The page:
The Full Federal Court of Australia (Full Court) has now released its much-awaited judgment in Minister for the Environment v Sharma.1 For access to the judgment see here.
This was a ruling on an appeal from the Commonwealth Minister for the Environment (Minister) against a judgment of Bromberg J at first instance which had held that the Minister owed Australian children a duty to take reasonable care to avoid causing them personal injury (via climate change related harm) when deciding whether or not to approve the extension of the Vickery Coal Project, a coal mine in New South Wales.2
The judgment attracted significant attention in Australia (and internationally) because of the novel nature of the duty that had been found to be owed, and the potentially far-reaching consequences of this for decision-makers. More information on the background to the case and the primary judge's decision can be found here.
In what was a lengthy and detailed judgment, the Full Court unanimously rejected the imposition of the novel duty of care. Unless overturned on appeal, this judgment can be anticipated to limit the scope for climate-change related claims to be pursued in tort in Australia.
The Full Federal Court's Decision
The reasons given by the Full Court in rejecting the novel duty fall into three broad categories: policy, coherence with legislation, and conceptual difficulties in the application of the law of negligence to climate change.
The Full Court observed that the novel duty was inherently intertwined with core policy-making decisions which involved considering questions of a scientific, economic, social, industrial and political nature. The Court considered that these were fundamentally questions for the Executive and Parliament, and unsuitable for judicial determination.
The decision which the Minister was required to make fell within statutory decision-making powers under the Environment Protection and Biodiversity Conservation Act 1999 (Act). At first instance, Bromberg J had found that it was consistent with the wider statutory scheme for the novel duty to be owed by the Minister when exercising this decision-making power.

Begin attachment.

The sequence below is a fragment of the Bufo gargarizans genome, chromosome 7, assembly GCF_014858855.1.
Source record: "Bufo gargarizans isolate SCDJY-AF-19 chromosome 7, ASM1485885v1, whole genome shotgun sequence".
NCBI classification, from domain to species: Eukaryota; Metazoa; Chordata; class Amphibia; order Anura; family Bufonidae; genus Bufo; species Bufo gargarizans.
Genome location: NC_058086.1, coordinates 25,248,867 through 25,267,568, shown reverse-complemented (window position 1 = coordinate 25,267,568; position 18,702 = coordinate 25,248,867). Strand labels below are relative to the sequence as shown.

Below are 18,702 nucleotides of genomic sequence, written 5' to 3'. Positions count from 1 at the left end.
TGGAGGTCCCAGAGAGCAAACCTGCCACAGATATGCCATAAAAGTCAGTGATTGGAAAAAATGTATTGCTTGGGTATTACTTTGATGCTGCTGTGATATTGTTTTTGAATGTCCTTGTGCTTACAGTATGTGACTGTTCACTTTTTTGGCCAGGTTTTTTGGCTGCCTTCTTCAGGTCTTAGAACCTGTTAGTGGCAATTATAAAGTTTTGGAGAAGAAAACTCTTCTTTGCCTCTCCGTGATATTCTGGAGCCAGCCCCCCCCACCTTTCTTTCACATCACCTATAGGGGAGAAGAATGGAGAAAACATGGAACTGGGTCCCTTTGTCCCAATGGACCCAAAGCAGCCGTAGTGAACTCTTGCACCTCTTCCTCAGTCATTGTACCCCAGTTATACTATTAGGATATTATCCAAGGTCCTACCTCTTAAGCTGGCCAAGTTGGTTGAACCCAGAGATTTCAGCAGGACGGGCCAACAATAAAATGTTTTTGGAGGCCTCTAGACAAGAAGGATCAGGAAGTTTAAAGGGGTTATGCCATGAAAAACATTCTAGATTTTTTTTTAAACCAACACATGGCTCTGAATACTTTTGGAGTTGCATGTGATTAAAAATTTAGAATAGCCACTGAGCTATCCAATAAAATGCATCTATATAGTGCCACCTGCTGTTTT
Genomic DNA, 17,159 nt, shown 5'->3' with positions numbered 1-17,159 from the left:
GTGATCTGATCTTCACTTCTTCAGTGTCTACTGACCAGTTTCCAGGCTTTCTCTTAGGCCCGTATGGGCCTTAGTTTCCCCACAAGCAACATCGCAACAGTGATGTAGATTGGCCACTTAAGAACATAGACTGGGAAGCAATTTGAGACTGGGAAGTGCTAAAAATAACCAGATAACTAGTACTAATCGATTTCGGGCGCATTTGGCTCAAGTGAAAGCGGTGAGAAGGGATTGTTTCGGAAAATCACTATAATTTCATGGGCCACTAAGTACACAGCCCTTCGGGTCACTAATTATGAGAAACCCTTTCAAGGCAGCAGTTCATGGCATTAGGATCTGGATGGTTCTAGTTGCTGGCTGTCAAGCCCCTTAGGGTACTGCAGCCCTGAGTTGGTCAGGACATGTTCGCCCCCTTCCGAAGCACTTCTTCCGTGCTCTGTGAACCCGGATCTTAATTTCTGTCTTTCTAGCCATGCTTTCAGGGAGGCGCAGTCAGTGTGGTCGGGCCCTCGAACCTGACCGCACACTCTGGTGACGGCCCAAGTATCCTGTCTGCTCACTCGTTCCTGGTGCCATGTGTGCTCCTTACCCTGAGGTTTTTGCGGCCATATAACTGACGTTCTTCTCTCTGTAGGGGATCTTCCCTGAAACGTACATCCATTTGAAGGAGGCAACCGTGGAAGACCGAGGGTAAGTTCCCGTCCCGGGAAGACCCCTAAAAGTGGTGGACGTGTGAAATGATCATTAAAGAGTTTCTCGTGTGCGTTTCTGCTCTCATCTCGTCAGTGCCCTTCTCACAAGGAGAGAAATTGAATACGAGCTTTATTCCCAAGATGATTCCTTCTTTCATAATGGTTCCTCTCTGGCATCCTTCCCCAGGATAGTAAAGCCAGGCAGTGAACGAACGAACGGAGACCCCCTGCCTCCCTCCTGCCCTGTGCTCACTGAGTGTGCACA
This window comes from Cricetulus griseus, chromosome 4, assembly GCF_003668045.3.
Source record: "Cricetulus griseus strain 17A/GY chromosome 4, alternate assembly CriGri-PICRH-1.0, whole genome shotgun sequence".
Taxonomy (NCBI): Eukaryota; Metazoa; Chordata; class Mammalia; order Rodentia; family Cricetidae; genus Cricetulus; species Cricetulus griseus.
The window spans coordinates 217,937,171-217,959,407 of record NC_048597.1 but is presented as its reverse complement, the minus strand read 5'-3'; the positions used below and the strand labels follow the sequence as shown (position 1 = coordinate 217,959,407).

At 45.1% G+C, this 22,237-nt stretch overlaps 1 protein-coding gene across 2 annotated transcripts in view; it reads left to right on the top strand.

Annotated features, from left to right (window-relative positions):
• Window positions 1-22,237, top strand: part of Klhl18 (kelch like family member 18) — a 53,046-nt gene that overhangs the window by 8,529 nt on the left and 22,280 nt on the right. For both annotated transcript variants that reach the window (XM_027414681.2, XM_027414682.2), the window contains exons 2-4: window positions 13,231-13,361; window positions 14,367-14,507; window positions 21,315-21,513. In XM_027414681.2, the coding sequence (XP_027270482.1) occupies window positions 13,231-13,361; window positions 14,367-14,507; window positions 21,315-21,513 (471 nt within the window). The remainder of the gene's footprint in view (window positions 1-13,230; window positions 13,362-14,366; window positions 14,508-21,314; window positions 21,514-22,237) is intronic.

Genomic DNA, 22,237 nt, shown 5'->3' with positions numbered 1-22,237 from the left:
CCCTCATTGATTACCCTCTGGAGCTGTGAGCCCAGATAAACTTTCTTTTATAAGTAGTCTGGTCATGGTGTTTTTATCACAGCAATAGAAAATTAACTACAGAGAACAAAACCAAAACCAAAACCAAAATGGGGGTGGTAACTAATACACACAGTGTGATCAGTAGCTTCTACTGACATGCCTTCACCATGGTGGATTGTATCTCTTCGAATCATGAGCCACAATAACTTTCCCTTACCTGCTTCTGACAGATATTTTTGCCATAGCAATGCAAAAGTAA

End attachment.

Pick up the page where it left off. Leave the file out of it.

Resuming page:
The Full Court reached a different conclusion and considered that the duty would require considerations that went beyond the requirements of the Act. Further, that because of the potential for personal liability, it would change the "whole nature" of the decision to be taken if the novel duty was imposed "on top" of the Act. Accordingly, the Court considered that the imposition of a novel duty was inconsistent with the statutory scheme.
Conventionally, questions of duty, breach, causal relationship and damage are considered together in the law of negligence. But in this case, a duty was purporting to be imposed in circumstances where questions of breach, damage and causation were yet to arise. The Full Court considered that the level of generality and abstraction meant imposing a duty would be inconsistent with the principles of the law of negligence. It also considered that it made the potential scope of the duty faced by the Minister indeterminate.
In addition, the Court noted that the Minister lacked control over the harm caused by climate change (ie the decision could increase the risk of climate change by what the Court described as a "tiny" amount, but it would not prevent the dangers of climate change). It also considered that young Australians were not significantly more vulnerable to the effects of climate change than other groups of people. These were further factors which the Court considered militated against the imposition of a novel duty.
Where to from here?
The issues of principle and policy considered by the Full Court in this case are consistent with those considered recently by the New Zealand Court of Appeal in Smith v Fonterra (analysis of which can be found here).3 These issues may be summarised as: how suitable a vehicle is tort law for addressing climate change?
Whilst the Full Court was careful not to "close the door" entirely on tort law having a role in relation to climate change in Australia (Justice Beach alluding to the possibility of the High Court "engineering new…sustainable duties of care"), the Full Court was as firm as its New Zealand counterpart in identifying the challenges faced by tort law as a vehicle for addressing climate change.
The judgment of the Full Court may be taken as a further indication that in common law jurisdictions, the role of the courts may primarily be one of supporting and enforcing the statutory scheme. There is already plenty of activity in this area, and we note that the High Court recently heard the high profile application brought by Lawyers for Climate Action in New Zealand seeking review of the advice provided to the government by the Climate Change Commission on emission reduction targets. This judgment is expected shortly.
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